“What services do you offer?” I ask.

Currier replies, “I do rebinding, book repair, gold stamping and slipcases, which are the open-ended boxes that books slip into. I also do clamshell boxes, which is a folding box. You open it up, and the book would be on the right hand side. The left side would be a lid. It would be a one-piece box. I also do paper repair. To a minor degree. I am not really set up for doing large paper sizes. Most of the papers are done with flour and water paste and Japanese tissue. Bob Hauser, who does the paper restoration work for the New Bedford Whaling Museum, taught me. I also do some de-acidification of paper. It’s a bath that neutralizes the acidity in the paper.”

“Why would someone want that?” I want to know.

“It might not be so much for de-acidification,” Currier says, “but for washing. A lot of times the title page of a book will be smudged and very, very dirty. Washing the title page would get it back to looking like the rest of the pages. Pretty much. All things vary. So, I do some of that but usually just as an adjunct to whatever book I am working on.

“I love restoration work,” he continues. “I like to do books that are used. I do a lot of Bibles, but I know that as soon as I give them their Bible back it’s going back into storage somewhere. Probably back to the attic from where it came because someone was suffering a guilt trip about the state of their family Bible. So, I like to do scrapbooks, photo albums, music books, cookbooks…. I love doing books that have to work. A nice thing about hand-bookbinding is that a hand-bound book works well.

“How would you profile your clientele?” I ask him.

“Somewhere back in the ’70’s,” he replies, “I met a book dealer, Judith Bowman, who is probably one of the premiere dealers in angling. I started doing work for her, and it wasn’t too long after I started doing her work that I got a few of her collectors, then a few more dealers who were friends of hers. She was really my step into the book dealers. Most of that was all word of mouth. Book dealers are probably ninety percent of my business. Not all book dealers do any work to any of their books. A lot of the dealers buy a book and sell it as is.”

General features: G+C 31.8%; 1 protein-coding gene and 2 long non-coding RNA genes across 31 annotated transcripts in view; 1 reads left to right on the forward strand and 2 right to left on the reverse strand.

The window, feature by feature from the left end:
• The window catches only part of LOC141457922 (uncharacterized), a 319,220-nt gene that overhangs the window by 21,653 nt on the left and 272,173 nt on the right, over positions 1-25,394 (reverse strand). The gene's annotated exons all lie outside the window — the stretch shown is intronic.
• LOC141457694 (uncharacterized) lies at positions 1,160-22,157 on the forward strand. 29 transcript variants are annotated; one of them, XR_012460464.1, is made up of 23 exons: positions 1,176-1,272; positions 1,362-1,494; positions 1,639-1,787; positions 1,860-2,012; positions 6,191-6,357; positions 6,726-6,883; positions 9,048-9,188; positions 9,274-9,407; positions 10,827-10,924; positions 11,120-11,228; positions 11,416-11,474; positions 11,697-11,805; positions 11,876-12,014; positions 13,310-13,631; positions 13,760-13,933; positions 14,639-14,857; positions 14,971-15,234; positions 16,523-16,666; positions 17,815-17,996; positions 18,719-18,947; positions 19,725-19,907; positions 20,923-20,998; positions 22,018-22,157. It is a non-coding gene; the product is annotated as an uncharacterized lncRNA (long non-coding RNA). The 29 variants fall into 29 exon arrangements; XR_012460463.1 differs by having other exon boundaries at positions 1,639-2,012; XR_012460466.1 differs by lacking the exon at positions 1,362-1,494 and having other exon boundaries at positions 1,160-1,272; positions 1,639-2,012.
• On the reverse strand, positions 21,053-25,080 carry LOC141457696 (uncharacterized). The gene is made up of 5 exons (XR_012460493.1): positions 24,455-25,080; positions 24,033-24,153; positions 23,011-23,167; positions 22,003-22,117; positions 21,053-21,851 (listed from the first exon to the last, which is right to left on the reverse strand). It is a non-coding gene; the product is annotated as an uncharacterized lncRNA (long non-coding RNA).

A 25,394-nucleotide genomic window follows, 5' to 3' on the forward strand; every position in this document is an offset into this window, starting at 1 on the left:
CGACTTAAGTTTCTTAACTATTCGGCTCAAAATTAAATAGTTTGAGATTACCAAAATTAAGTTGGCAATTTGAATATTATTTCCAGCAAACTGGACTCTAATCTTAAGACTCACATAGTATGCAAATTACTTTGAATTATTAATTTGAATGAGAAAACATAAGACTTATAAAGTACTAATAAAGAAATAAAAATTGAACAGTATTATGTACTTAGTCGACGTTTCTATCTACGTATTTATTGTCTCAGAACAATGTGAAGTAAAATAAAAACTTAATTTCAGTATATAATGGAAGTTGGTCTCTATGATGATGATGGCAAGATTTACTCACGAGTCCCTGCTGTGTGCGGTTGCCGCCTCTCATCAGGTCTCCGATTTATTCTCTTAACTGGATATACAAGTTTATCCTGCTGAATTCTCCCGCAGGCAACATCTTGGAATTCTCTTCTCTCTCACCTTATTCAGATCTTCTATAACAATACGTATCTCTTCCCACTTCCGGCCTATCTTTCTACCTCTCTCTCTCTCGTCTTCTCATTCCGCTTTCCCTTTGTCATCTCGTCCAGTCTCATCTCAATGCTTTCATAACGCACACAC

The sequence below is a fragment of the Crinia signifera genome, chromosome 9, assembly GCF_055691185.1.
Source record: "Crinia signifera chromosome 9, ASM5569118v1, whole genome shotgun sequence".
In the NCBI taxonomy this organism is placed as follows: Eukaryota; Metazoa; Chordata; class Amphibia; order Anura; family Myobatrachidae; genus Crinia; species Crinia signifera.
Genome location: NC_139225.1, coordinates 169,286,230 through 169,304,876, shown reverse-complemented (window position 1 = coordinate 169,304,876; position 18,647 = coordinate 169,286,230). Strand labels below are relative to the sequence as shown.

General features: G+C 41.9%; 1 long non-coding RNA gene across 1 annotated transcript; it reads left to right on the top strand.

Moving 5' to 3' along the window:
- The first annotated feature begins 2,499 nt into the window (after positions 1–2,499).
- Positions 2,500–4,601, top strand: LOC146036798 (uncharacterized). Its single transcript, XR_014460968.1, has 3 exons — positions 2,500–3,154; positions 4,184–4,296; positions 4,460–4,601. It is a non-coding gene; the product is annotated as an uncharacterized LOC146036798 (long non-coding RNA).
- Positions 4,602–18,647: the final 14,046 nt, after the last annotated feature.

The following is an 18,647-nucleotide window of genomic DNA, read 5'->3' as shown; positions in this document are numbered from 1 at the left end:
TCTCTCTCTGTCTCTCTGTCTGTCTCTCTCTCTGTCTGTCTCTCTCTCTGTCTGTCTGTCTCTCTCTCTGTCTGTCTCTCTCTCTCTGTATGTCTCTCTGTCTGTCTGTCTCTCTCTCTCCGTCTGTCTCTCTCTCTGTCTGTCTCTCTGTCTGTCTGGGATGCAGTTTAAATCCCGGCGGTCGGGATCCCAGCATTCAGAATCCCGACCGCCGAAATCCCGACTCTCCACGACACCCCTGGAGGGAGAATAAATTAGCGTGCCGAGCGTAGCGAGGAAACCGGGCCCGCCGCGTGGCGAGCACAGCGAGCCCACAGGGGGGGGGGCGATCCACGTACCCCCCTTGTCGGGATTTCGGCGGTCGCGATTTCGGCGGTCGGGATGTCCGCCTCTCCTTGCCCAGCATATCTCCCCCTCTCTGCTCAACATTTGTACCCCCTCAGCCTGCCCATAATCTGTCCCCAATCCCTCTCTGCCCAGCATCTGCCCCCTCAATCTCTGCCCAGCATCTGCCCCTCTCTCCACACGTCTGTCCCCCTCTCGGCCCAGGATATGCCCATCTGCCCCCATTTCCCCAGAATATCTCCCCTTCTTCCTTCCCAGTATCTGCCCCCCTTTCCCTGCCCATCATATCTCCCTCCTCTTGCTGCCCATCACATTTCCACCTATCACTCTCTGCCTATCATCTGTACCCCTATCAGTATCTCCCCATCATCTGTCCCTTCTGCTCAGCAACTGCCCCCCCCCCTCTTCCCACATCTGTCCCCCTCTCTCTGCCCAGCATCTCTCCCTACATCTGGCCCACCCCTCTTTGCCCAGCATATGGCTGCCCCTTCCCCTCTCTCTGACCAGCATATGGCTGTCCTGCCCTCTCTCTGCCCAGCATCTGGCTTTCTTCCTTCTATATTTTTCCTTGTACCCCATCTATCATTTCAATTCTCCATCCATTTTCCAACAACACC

“Where are these dealers?” I want to know.

Currier replies, “I have some in New York. I have a couple of in California. Also, Mississippi. They are really all over. The majority of them are within three hours of Newport. Then, I get some of their collectors, some of their clients. They want to know where they can get a book fixed.’

“How do you estimate a job?” I ask.

“Most of my dealers,” Currier tells me, “will send me a box of books. They know more or less what it’s going to be. For individuals, they bring me a book and we discuss the possibilities, which would range from restoration to rebinding or boxing. Then I would come up with an estimate and go from there.”

I ask Currier to describe his equipment.

“My board cutter,” he explains, “is 1880, 1890 maybe in vintage. It will cut a piece of binder’s board, which is a cardboard that you make your covers up with. You can cut cloth on it, paper on it, board on it and leather on it. That’s one of the most important pieces of equipment. I have a backing press. That’s a vise with beveled jaws. You use the backing press to put the round spine onto a book. Then, there are hand tools for gilding. Those get heated up and impressed onto the leather, and gold leaf put on, and then hit again with the tool to melt the gold.”